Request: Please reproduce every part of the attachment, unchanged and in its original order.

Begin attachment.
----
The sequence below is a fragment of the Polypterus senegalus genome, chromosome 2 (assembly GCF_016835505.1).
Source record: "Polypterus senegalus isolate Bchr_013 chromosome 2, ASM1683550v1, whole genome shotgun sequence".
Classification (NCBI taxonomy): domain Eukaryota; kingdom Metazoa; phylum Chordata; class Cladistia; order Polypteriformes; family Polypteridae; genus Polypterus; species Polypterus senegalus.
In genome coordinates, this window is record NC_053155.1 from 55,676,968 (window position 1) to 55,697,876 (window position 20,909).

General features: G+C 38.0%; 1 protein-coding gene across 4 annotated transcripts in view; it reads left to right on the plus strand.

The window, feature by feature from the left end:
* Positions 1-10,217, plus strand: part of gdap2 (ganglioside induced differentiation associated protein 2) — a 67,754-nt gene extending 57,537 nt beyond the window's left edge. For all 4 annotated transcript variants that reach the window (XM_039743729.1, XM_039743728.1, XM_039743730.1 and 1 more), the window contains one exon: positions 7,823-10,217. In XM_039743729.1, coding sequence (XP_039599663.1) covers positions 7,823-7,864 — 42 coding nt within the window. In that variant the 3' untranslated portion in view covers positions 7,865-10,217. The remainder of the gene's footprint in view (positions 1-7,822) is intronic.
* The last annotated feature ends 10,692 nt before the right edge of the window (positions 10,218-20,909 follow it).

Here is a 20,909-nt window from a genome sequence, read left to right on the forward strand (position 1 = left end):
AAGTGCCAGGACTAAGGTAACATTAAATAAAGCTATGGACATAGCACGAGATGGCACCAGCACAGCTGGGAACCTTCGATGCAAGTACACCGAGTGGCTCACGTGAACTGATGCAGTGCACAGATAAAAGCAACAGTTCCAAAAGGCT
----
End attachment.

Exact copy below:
The sequence below is a fragment of the Polypterus senegalus genome, chromosome 2 (assembly GCF_016835505.1).
Source record: "Polypterus senegalus isolate Bchr_013 chromosome 2, ASM1683550v1, whole genome shotgun sequence".
Classification (NCBI taxonomy): domain Eukaryota; kingdom Metazoa; phylum Chordata; class Cladistia; order Polypteriformes; family Polypteridae; genus Polypterus; species Polypterus senegalus.
In genome coordinates, this window is record NC_053155.1 from 55,676,968 (window position 1) to 55,697,876 (window position 20,909).

General features: G+C 38.0%; 1 protein-coding gene across 4 annotated transcripts in view; it reads left to right on the plus strand.

The window, feature by feature from the left end:
* Positions 1-10,217, plus strand: part of gdap2 (ganglioside induced differentiation associated protein 2) — a 67,754-nt gene extending 57,537 nt beyond the window's left edge. For all 4 annotated transcript variants that reach the window (XM_039743729.1, XM_039743728.1, XM_039743730.1 and 1 more), the window contains one exon: positions 7,823-10,217. In XM_039743729.1, coding sequence (XP_039599663.1) covers positions 7,823-7,864 — 42 coding nt within the window. In that variant the 3' untranslated portion in view covers positions 7,865-10,217. The remainder of the gene's footprint in view (positions 1-7,822) is intronic.
* The last annotated feature ends 10,692 nt before the right edge of the window (positions 10,218-20,909 follow it).

Here is a 20,909-nt window from a genome sequence, read left to right on the forward strand (position 1 = left end):
AAGTGCCAGGACTAAGGTAACATTAAATAAAGCTATGGACATAGCACGAGATGGCACCAGCACAGCTGGGAACCTTCGATGCAAGTACACCGAGTGGCTCACGTGAACTGATGCAGTGCACAGATAAAAGCAACAGTTCCAAAAGGCT